He spent the better part of the ’50s and ’60s churning out story after story for his beloved pulps, dozens a year, in the process perfecting both his talent for brilliant, off-kilter titles – Beyond Lies The Wub, Now Wait For Last Year, Flow My Tears The Policeman Said – and refining his enduring themes.
Dick’s stories dealt with a world in which people and machines have overlapped, in some cases becoming indistinguishable from one another, and the corrosive, unexpected effects of these new unrealities on the experience of being human. He was mesmerised by what he felt were the increasingly porous borders between the real and the simulated, and alarmed by the faceless armies that might police them.
“We live in a society in which spurious realities are manufactured by the media, by governments, by big corporations,” he had written in 1978. “I ask ‘what is real?’ Because increasingly we are bombarded by pseudo-realities manufactured by very sophisticated people using very sophisticated electronic mechanisms. It is an astonishing power, that of creating whole universes, universes of the mind. I ought to know. I do the same thing.”
And so, decades before The Matrix or Inception there was his 1969 novel Ubik (a fantastic starting point for new readers), which had alternate realities created by psychics suspended between life and death. Before The Truman Show there was Time Out Of Joint, Dick’s 1959 novel in which Ragle Gumm begins to suspect that he exists in a world created especially for him.
And controlling these borders between the real and the simulated were not nation states or armies, but vast, anonymous corporations. The Tyrell Company of Blade Runner or REKAL of We Can Remember It For You Wholesale (reimagined as an action spectacular by Paul Verhoeven in Total Recall).
For decades Dick’s ideas remained confined to the more exotic fringes of the S.F. scene. Unlike the other big names of the era – Asimov, Arthur C. Clarke and Robert Heinlein – Dick wasn’t interested so much in technology in itself, the spaceships and ray guns, but in the anxieties he foresaw in its relentless encroachment on human life. The Voigt-Kampf machine of Ridley Scott’s Blade Runner, wheezing away as it uses iris detection technology to detect flickers of humanity in its subject, is as potent a symbol of his nightmares of the future as there is.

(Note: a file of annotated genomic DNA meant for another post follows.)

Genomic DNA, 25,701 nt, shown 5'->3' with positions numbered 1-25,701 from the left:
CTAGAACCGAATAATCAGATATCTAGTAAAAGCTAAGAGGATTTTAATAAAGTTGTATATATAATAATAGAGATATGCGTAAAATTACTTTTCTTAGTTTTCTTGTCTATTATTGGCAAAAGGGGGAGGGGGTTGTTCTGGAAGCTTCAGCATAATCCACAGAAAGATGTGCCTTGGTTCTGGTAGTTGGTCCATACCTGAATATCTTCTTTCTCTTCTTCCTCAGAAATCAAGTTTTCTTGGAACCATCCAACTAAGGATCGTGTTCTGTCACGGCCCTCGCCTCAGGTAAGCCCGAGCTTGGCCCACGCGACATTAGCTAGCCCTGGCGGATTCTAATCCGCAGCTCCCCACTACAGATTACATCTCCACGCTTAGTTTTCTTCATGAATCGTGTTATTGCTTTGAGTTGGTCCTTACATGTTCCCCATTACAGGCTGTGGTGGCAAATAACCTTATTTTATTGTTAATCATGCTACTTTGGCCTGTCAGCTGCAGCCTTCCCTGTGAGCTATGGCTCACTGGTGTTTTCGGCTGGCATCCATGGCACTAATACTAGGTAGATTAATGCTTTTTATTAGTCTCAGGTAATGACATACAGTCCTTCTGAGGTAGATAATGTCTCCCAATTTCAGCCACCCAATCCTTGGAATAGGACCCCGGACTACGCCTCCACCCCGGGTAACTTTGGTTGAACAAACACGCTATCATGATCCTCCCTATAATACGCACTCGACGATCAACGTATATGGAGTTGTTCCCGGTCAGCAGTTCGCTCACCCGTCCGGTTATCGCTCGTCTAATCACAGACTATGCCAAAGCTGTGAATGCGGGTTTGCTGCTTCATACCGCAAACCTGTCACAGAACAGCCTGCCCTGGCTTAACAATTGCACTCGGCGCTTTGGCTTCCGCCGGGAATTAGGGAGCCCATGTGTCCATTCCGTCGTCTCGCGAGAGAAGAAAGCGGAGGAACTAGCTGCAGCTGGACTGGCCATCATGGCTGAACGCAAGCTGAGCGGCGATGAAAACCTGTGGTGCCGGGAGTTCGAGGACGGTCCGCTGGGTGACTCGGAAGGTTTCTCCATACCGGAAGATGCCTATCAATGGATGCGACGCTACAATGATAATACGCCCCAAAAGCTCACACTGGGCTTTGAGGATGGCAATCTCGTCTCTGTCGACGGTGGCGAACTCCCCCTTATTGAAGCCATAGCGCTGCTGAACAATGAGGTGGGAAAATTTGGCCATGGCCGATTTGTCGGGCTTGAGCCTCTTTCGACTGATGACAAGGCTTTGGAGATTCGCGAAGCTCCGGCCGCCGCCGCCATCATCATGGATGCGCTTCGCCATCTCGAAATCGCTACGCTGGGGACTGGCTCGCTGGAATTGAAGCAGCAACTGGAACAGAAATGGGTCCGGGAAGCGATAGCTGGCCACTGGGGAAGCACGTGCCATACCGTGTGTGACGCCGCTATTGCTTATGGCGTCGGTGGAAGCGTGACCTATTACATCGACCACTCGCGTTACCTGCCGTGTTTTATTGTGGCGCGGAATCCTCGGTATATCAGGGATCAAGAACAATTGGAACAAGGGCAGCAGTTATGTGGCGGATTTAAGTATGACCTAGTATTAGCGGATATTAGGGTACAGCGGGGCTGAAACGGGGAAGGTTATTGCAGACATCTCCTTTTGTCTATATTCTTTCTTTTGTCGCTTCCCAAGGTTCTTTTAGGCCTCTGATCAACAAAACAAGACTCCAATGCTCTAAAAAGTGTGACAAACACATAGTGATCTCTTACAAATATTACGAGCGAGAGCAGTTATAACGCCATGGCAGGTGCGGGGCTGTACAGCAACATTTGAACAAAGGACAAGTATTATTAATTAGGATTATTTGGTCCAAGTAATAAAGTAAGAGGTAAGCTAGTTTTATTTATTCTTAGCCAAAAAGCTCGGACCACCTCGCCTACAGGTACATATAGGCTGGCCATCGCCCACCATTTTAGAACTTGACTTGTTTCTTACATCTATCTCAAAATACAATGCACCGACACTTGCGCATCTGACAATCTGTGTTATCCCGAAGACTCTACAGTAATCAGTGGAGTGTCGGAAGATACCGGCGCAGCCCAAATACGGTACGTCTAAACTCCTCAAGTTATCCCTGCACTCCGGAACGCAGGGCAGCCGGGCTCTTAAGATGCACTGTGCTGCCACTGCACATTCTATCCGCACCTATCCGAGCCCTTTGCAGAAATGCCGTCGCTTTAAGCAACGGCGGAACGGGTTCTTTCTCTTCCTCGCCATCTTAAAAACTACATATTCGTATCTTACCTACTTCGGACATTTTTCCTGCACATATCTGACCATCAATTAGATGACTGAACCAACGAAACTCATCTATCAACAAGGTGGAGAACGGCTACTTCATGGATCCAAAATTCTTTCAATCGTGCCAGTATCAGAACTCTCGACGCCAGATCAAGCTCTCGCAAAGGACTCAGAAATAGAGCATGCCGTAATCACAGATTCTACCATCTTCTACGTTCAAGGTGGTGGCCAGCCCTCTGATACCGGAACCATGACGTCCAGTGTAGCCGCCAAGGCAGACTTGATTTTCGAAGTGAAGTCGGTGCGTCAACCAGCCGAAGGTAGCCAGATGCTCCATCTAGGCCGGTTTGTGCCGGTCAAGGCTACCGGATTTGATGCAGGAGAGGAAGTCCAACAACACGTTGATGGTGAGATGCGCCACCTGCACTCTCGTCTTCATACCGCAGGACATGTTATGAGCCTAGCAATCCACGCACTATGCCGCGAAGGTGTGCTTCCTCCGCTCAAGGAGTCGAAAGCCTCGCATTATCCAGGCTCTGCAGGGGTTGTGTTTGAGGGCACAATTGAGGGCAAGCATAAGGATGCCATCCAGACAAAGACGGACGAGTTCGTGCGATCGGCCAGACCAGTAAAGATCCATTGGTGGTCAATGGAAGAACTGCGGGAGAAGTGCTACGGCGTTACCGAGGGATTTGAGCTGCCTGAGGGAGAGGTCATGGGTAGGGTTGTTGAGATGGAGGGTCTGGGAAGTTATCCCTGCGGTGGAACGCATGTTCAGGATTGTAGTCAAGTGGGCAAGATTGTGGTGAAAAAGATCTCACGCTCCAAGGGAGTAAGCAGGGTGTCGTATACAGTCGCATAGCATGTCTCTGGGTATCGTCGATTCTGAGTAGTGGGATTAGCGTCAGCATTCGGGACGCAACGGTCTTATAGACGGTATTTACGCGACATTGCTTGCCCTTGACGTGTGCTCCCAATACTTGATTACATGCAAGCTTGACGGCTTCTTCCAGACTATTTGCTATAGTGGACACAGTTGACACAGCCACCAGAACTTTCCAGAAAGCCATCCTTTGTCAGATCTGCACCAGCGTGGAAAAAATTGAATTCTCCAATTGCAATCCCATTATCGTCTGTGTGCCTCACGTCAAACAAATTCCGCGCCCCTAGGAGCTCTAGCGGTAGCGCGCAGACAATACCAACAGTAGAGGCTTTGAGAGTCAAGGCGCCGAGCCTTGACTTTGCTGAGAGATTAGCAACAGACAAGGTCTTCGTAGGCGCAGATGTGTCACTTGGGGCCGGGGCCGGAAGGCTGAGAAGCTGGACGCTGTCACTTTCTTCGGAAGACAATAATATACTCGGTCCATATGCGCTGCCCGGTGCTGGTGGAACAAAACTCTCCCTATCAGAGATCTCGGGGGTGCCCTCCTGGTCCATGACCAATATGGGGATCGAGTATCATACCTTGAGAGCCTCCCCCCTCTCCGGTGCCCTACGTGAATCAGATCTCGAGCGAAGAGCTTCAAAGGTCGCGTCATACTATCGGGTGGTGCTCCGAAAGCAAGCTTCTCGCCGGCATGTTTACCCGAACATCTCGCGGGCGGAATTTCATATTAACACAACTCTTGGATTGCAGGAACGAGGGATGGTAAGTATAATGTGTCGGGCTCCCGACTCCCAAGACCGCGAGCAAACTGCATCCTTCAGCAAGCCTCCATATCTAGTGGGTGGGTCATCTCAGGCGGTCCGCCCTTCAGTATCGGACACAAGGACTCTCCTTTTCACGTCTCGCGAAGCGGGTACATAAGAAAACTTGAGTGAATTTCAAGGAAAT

However stunning it is to look at Villeneuve’s sequel is unlikely to have the impact of Scott’s film. The ideas Dick propagated now seem disconcertingly familiar. Not just from fiction, but in the news, itself selected and sometimes written for us by Artificially Intelligent algorithms, edited second-by-second and displayed on tiny glowing screens: our own personal realities brought to us by corporations that know no borders.
A world in which crime is pre-detected, panicked humans rapidly turn off computers that have invented their own language, self driving cars decide who to save and drones make battlefield kill decisions without human oversight is one that Dick would have instantly recognised as his own. It was the one he had nightmares about.
But Dick didn’t have any neat solutions about how to deal with the unreal world. His heroes tend to struggle on, like Deckard at the end of Scott’s movie, heading into an uncertain future. The great visionary gave us the map, but he had no directions.
Then again, as the man said, who does?